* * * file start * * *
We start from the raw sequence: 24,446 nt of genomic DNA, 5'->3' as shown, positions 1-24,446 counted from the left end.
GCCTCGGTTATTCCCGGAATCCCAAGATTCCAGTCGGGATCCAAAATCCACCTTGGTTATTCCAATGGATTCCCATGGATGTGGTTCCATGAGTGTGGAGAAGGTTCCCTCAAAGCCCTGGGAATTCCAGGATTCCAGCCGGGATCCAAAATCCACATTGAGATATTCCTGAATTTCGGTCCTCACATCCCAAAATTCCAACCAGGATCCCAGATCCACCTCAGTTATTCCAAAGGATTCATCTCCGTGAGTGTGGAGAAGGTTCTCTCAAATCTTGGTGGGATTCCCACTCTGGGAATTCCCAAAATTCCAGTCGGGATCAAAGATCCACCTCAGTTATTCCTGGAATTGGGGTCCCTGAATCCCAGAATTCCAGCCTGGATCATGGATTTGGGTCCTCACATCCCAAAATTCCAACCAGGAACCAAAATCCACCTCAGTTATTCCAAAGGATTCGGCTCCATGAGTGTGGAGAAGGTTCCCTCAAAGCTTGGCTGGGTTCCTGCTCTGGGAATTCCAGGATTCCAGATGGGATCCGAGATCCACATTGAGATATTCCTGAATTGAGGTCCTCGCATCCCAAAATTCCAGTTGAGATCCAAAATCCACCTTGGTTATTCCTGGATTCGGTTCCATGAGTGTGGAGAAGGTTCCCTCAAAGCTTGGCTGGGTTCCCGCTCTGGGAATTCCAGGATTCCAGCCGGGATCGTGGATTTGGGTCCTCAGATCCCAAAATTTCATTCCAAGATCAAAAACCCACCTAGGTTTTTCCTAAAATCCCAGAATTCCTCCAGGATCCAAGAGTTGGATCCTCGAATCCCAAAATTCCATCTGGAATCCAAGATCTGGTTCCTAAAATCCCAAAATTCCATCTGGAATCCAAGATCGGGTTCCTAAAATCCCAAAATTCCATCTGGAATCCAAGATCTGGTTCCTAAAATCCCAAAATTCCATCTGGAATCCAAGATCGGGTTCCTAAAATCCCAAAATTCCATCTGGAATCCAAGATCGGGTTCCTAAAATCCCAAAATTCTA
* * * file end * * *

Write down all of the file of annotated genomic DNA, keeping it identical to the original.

We start from the raw sequence: 24,446 nt of genomic DNA, 5'->3' as shown, positions 1-24,446 counted from the left end.
GCCTCGGTTATTCCCGGAATCCCAAGATTCCAGTCGGGATCCAAAATCCACCTTGGTTATTCCAATGGATTCCCATGGATGTGGTTCCATGAGTGTGGAGAAGGTTCCCTCAAAGCCCTGGGAATTCCAGGATTCCAGCCGGGATCCAAAATCCACATTGAGATATTCCTGAATTTCGGTCCTCACATCCCAAAATTCCAACCAGGATCCCAGATCCACCTCAGTTATTCCAAAGGATTCATCTCCGTGAGTGTGGAGAAGGTTCTCTCAAATCTTGGTGGGATTCCCACTCTGGGAATTCCCAAAATTCCAGTCGGGATCAAAGATCCACCTCAGTTATTCCTGGAATTGGGGTCCCTGAATCCCAGAATTCCAGCCTGGATCATGGATTTGGGTCCTCACATCCCAAAATTCCAACCAGGAACCAAAATCCACCTCAGTTATTCCAAAGGATTCGGCTCCATGAGTGTGGAGAAGGTTCCCTCAAAGCTTGGCTGGGTTCCTGCTCTGGGAATTCCAGGATTCCAGATGGGATCCGAGATCCACATTGAGATATTCCTGAATTGAGGTCCTCGCATCCCAAAATTCCAGTTGAGATCCAAAATCCACCTTGGTTATTCCTGGATTCGGTTCCATGAGTGTGGAGAAGGTTCCCTCAAAGCTTGGCTGGGTTCCCGCTCTGGGAATTCCAGGATTCCAGCCGGGATCGTGGATTTGGGTCCTCAGATCCCAAAATTTCATTCCAAGATCAAAAACCCACCTAGGTTTTTCCTAAAATCCCAGAATTCCTCCAGGATCCAAGAGTTGGATCCTCGAATCCCAAAATTCCATCTGGAATCCAAGATCTGGTTCCTAAAATCCCAAAATTCCATCTGGAATCCAAGATCGGGTTCCTAAAATCCCAAAATTCCATCTGGAATCCAAGATCTGGTTCCTAAAATCCCAAAATTCCATCTGGAATCCAAGATCGGGTTCCTAAAATCCCAAAATTCCATCTGGAATCCAAGATCGGGTTCCTAAAATCCCAAAATTCTA